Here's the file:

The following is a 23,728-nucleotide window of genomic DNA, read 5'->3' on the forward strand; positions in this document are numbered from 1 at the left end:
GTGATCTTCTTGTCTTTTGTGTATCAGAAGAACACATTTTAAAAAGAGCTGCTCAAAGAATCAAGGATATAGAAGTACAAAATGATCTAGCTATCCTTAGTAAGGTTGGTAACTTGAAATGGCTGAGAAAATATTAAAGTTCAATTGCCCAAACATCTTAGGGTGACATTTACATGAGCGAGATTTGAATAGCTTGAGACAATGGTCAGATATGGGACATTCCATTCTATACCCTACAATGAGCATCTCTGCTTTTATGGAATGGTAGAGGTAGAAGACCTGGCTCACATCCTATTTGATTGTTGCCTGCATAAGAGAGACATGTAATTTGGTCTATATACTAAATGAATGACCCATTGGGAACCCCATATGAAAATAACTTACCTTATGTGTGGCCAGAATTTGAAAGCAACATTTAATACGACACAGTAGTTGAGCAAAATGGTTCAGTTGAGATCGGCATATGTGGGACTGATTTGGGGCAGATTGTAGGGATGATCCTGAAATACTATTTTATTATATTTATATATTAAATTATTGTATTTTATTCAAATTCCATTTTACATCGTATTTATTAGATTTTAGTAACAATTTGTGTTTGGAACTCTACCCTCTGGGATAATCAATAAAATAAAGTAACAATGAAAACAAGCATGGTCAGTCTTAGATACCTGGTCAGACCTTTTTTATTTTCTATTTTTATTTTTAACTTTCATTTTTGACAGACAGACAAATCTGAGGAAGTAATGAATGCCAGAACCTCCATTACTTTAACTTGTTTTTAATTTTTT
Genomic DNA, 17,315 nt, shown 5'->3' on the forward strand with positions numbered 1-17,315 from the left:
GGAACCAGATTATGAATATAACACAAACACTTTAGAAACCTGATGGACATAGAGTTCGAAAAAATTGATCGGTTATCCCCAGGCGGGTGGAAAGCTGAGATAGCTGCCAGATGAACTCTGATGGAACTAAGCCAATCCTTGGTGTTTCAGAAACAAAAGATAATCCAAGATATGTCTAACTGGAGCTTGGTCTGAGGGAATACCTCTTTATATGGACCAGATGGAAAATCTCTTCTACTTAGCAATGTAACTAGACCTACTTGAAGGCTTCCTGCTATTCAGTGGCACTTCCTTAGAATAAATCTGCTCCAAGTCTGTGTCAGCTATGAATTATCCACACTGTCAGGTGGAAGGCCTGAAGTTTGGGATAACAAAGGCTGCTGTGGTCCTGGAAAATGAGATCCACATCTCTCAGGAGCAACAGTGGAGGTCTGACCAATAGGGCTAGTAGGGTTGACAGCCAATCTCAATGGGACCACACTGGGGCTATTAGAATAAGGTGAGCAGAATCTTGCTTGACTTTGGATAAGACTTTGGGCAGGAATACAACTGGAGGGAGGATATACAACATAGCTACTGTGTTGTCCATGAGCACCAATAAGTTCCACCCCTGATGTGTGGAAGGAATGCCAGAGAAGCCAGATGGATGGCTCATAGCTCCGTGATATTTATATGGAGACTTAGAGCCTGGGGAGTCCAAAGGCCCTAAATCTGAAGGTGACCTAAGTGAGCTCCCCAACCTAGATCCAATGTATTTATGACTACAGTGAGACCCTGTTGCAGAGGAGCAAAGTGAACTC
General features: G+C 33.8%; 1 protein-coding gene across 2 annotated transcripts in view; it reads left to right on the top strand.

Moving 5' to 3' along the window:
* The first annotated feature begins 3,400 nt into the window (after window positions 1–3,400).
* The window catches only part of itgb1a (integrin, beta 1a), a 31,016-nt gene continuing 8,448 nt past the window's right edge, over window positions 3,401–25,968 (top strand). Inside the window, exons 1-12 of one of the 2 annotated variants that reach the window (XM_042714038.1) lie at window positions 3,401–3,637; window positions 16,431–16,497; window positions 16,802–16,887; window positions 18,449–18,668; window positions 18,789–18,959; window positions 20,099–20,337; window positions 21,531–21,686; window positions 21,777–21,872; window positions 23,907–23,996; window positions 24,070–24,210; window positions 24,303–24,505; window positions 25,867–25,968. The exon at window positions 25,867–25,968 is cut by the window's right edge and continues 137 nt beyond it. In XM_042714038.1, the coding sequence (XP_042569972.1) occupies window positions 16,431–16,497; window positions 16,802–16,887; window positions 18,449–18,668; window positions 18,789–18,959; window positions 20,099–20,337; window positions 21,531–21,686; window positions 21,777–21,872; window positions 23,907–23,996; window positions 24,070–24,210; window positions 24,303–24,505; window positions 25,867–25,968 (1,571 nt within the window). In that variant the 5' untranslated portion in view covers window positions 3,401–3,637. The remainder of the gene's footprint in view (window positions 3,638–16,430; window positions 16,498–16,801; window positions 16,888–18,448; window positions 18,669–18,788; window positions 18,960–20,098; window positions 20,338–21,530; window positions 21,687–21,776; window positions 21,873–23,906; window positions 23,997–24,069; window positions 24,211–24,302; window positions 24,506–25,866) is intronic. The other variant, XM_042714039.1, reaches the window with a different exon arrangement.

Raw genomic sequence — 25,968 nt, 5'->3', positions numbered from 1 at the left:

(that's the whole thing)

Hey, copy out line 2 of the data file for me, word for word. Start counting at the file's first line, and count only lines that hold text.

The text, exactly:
GTGATCTTCTTGTCTTTTGTGTATCAGAAGAACACATTTTAAAAAGAGCTGCTCAAAGAATCAAGGATATAGAAGTACAAAATGATCTAGCTATCCTTAGTAAGGTTGGTAACTTGAAATGGCTGAGAAAATATTAAAGTTCAATTGCCCAAACATCTTAGGGTGACATTTACATGAGCGAGATTTGAATAGCTTGAGACAATGGTCAGATATGGGACATTCCATTCTATACCCTACAATGAGCATCTCTGCTTTTATGGAATGGTAGAGGTAGAAGACCTGGCTCACATCCTATTTGATTGTTGCCTGCATAAGAGAGACATGTAATTTGGTCTATATACTAAATGAATGACCCATTGGGAACCCCATATGAAAATAACTTACCTTATGTGTGGCCAGAATTTGAAAGCAACATTTAATACGACACAGTAGTTGAGCAAAATGGTTCAGTTGAGATCGGCATATGTGGGACTGATTTGGGGCAGATTGTAGGGATGATCCTGAAATACTATTTTATTATATTTATATATTAAATTATTGTATTTTATTCAAATTCCATTTTACATCGTATTTATTAGATTTTAGTAACAATTTGTGTTTGGAACTCTACCCTCTGGGATAATCAATAAAATAAAGTAACAATGAAAACAAGCATGGTCAGTCTTAGATACCTGGTCAGACCTTTTTTATTTTCTATTTTTATTTTTAACTTTCATTTTTGACAGACAGACAAATCTGAGGAAGTAATGAATGCCAGAACCTCCATTACTTTAACTTGTTTTTAATTTTTT